Entertainment » Theatre

Escaped Alone

by Joe Siegel
EDGE Media Network Contributor
Tuesday Mar 5, 2019
arya Lowry, Karen MacDonald, Debra Wise, and Carol Drewes in "Escaped Alone," paired with "Come and Go," at the Gamm Theatre through March 17.
arya Lowry, Karen MacDonald, Debra Wise, and Carol Drewes in "Escaped Alone," paired with "Come and Go," at the Gamm Theatre through March 17.  

British playwright Caryl Churchill's "Escaped Alone" explores the lives of women and the fears they hold inside. The Gamm's production benefits from the steady direction of Tony Estrella and the solid acting from its cast.

Longtime friends Vi (Marya Lowry) and Lena (Carol Drewes) gather for tea in Sally's (Karen MacDonald) London backyard. They trade gossip and share their feelings on a variety of subjects, such as types of birds, the agony of going to the dentist, and characters on a television show.

The ladies are joined by Sally's neighbor Mrs. Jarrett (Debra Wise), who shares apocalyptic visions of drowned bodies, disease, violence, and other horrible calamities.

The women have a palpable chemistry and their byplay seems natural and convincing. We can tell from the way they relate to each other that there is a deep bond forged from years of heartache.

MacDonald has a memorable scene when Sally goes on an extended rant about her fear of cats. It's comical and chilling at the same time.

Lena suffers from clinical depression and rarely leaves her house. Drewes has some poignant dialogue about preferring to remain in an empty room instead of going to see the ocean.

Vi has committed an act of violence and finds herself haunted by it. Lowry is very effective as Vi, who expresses pain over her estrangement from her teenage son.

Jessica Hill's gorgeous but simple set design and David Roy's evocative lighting work to create a seemingly tranquil world which is on the brink of complete devastation.

I believe Churchill's underlying message is how we occupy ourselves with trivial matters while life and death situations are occurring all the time. We play with our smart phones, obsess over celebrity gossip, and indulge in petty name calling when we should be addressing real problems such as climate change, world hunger, and gun violence.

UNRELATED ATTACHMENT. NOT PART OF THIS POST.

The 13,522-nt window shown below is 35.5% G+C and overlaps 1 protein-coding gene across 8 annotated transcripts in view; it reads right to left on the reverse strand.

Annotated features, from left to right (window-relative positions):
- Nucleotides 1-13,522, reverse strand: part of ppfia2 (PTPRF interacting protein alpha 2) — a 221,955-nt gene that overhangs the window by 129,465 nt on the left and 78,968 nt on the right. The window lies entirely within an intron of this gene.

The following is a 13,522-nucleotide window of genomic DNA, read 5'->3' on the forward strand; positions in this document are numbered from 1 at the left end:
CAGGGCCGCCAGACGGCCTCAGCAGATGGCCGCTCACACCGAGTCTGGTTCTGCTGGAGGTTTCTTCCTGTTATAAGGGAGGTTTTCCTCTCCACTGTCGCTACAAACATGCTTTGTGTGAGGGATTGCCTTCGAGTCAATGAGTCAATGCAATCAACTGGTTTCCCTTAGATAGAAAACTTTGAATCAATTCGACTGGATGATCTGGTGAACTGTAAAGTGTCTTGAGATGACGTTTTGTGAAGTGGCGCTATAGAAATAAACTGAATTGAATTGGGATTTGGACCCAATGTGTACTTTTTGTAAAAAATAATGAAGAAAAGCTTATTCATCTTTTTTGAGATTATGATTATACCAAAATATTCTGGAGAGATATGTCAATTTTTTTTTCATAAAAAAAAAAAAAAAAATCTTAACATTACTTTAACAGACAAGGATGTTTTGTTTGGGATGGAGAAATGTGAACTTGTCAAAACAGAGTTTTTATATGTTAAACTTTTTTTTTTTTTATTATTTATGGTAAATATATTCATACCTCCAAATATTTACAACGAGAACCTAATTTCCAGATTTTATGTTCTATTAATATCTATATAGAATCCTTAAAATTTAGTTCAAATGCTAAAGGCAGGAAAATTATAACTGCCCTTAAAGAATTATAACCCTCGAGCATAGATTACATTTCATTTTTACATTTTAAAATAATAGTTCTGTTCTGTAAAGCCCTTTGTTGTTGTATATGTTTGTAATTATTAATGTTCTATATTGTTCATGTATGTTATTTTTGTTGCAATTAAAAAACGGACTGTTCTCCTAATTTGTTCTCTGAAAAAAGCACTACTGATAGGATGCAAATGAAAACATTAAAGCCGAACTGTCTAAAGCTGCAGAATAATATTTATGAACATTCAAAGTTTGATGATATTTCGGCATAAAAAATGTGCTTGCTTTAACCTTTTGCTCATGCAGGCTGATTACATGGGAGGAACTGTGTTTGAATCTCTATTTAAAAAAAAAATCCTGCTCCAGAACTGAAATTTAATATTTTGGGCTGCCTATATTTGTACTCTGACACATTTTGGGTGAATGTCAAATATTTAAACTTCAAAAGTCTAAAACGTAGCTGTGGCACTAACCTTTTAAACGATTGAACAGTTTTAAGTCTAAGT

Lena, Sally, and Vi are locked into their own little worlds and problems and fail to grasp the chaos unfolding all around them. Mrs. Jarrett conjures images of tremendous suffering and inhumanity, while the women continue to be oblivious to all of it.

Considering the bizarre and unpleasant times we're living in, perhaps we can learn to let go of meaningless distractions and get involved with the world around us before it's too late.

"Escaped Alone" is performed along with a short Samuel Beckett play, "Come and Go." In the style of Beckett's classic "Waiting for Godot," it's a mood piece focusing more on emotions than on plot.

Drewes, Lowry, and MacDonald play women who are all keeping secrets from each other. They wear overcoats and hats while sitting rigidly on a bench. It's very unsettling to watch and perfectly complements "Escaped Alone."

The double-bill of "Escaped Alone" and "Come and Go" runs through March 17 at the Gamm Theatre. 1245 Jefferson Blvd., Warwick, RI. For tickets, call 401-723-4266

Joe Siegel has written for a number of other GLBT publications, including In newsweekly and Options.


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